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  By Mike Valeriani
   
 
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Croydon Airport - A Brief History

 

Old aeroplane outside Croydon Airport Visitor CenterCroydon Airport was the world's very first airport to adopt air traffic control and it was the world's busiest and first international airport, with the world's very first purpose built air terminal. Now it seams to be forgotten by everyone and driving by on Purley Way it is barely noticeable, if it wasn't for the old aeroplane sitting raised in the car park.

The forerunner of Croydon Air Port was Beddington Aerodrome, a small military airfield, established during the First World War, to counter the threats of bombing attacks by German airships and aeroplanes. Operated by the Royal Flying Corps from January 1915 to 31st March 1918 and by the Royal Air Force from 1st April 1918 until March 1920, in the latter part of this period, Beddington Aerodrome was used as a flying training establishment.

Inside the control tower of Croydon AirportFrom January 1918, Waddon Aerodrome, a test flying ground for aircraft built at National Aircraft Factory No. 1, was set up adjacent to Beddington Aerodrome.

Following the end of the First World War, the two airfields (bisected by a public road), were combined to establish the Air Port of London; the official customs airport for all international flights.

Croydon Air Port (initially known as Croydon Aerodrome) officially opened on 29th March 1920. Regular scheduled passenger flight by British and foreign airlines begun, carrying passengers, mail and freight to Paris, Brussels, Amsterdam, Rotterdam and Berlin. British private enterprise airline companies operating from Croydon included Aircraft Transport & Travel Ltd, Instone Air Line, Daimler Airway and Handley Page Transport.

The control tower of Croydon AirportEarly British airlines found it difficult to operate profitably, without government subsidies. Such were given to foreign airlines and in 1924 the British government agreed to subsidise a British national airline known as Imperial Airways, formed by an amalgamation of the British private enterprise airlines.

The early layout of Croydon Air Port proved to be unsatisfactory, so the public road which ran across the airfield was closed, the original airport buildings were demolished and a modern airport terminal, hangars and the Aerodrome Hotel, were constructed on the eastern edge of the airfield. The “new” Croydon Air Port officially opened on 2nd May 1928.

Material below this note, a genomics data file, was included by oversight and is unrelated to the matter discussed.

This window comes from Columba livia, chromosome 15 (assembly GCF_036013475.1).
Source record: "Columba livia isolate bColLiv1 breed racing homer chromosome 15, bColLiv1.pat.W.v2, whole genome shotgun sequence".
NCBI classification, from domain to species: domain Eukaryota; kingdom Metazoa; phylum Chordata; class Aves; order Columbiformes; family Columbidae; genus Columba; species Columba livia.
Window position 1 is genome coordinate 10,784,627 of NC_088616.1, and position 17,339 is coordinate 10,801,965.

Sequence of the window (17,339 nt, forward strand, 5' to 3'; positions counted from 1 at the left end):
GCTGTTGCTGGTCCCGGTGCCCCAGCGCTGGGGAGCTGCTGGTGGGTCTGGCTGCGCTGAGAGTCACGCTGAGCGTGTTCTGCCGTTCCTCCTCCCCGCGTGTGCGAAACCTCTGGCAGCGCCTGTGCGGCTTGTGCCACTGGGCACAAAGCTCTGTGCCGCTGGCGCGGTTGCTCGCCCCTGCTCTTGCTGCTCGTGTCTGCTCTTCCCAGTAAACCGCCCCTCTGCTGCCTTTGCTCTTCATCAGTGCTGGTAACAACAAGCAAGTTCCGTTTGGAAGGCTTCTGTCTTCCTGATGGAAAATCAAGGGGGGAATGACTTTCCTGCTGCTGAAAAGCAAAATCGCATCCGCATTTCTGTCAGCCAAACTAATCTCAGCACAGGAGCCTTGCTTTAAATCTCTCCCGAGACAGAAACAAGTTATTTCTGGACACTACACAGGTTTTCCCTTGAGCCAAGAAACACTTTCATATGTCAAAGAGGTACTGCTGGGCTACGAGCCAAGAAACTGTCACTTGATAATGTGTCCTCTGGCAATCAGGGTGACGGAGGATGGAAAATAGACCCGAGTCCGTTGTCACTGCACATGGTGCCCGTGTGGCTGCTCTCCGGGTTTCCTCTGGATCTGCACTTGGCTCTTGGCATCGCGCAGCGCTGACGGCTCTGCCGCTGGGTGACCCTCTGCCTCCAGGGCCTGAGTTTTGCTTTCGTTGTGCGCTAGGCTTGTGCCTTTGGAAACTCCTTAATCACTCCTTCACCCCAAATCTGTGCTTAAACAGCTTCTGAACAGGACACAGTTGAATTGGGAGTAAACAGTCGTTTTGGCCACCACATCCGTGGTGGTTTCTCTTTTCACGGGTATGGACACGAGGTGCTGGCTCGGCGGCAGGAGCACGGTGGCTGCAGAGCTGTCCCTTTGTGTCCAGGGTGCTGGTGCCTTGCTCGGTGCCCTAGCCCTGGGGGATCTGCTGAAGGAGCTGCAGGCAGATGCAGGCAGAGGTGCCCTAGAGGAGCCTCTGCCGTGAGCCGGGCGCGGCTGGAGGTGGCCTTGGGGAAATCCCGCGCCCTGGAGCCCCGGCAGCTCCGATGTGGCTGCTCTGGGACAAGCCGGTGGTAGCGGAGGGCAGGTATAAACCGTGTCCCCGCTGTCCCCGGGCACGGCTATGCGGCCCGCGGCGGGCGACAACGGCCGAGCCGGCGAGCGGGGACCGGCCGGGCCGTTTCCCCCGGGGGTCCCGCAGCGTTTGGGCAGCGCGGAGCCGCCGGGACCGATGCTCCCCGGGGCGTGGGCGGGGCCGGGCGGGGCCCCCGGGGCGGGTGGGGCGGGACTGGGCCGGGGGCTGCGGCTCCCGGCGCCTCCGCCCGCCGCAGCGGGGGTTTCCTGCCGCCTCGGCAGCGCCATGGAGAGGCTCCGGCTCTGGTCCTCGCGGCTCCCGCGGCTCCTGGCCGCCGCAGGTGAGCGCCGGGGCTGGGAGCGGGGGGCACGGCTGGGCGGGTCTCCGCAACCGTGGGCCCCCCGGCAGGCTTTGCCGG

Croydon Air Port remained the main civil airport in Great Britain until the outbreak of the Second World War in 1939, when it was take over as Royal Air Force Croydon. After active involvement in the Battle of Britain, RAF Croydon later became a base for aircraft of Royal Air Force Transport Command and BOAC until it reverted to civil use as Croydon Airport in 1946.

Remaining object of Croydon AirportBy that time it had been decided that Heathrow should become London’s major airport. Technological advances in the speed, size and weight of aircraft during the War had effectively rendered Croydon Airport unsuitable for major airline operations, because of its limited size and lack of paved runways.

During 1946 and 1947 some major British and foreign airlines resumed operations at Croydon Airport, but later relocated to Northolt and Heathrow.

Croydon continued to be used by some small independent airlines for limited short-haul operations, mainly to the Channel Islands and the near Continent and by private flying clubs.

However, its limited use, proximity to the air traffic control zone of London Heathrow and Gatwick Airports, other than safety concerns about its situation in an urban area, led to a decision to close Croydon Airport on 30th September 1959.

 

Croydon Airport Society

Croydon Airport Society is an organisation with some 600+ member throughout the United Kingdom and from as far afield as continental Europe, Africa, Asia, Australasia and the USA and Canada.

Croydon Airport flagThe aim of Croydon Airport Society is to celebrate and perpetuate the history of Croydon Airport, the companies, organisations and aircraft which were active at the airport and the people who worked and flew from there from 1916 to its closure in 1959, in time of peace and war.

A regular monthly series of evenings lectures on aviation related subjects is organised and held in Airport House, Purley Way, Croydon, usually on the third Tuesday of every month and the society publishes the CAS Newsletter, the CAS Journal and From the Archives, throughout the year.

The society also maintains an extensive archive at Airport House, which is accessible to members, researching aspects of British Aviation. Anyone with an interest in aviation is welcome to become a member of the Croydon Airport Society.

 

Croydon Airport Visitor Centre

Croydon Airport terminal buildingCroydon Airport Society also operates the Croydon Airport Visitor Centre, in Airport House, the 1928 airport terminal building. Society member serve as voluntary guides, telling the story of Croydon Airport to visitors both young and old.

Many of these volunteers are people that actually worked or flew in and out of this airport and they all have a multitude of tales to tell. They all have different personalities and different stories to tell, so you can be sure that visiting only once will not be enough for the real enthusiast. The Visitor Centre is open to the general public the first Sunday of every month, from 11:00 am to 4:00 pm. The last entry is a t 03:30 pm. Special evenings and weekend guided tours can be arranged for groups. You can contact the Society on 020-86691196.

 

 

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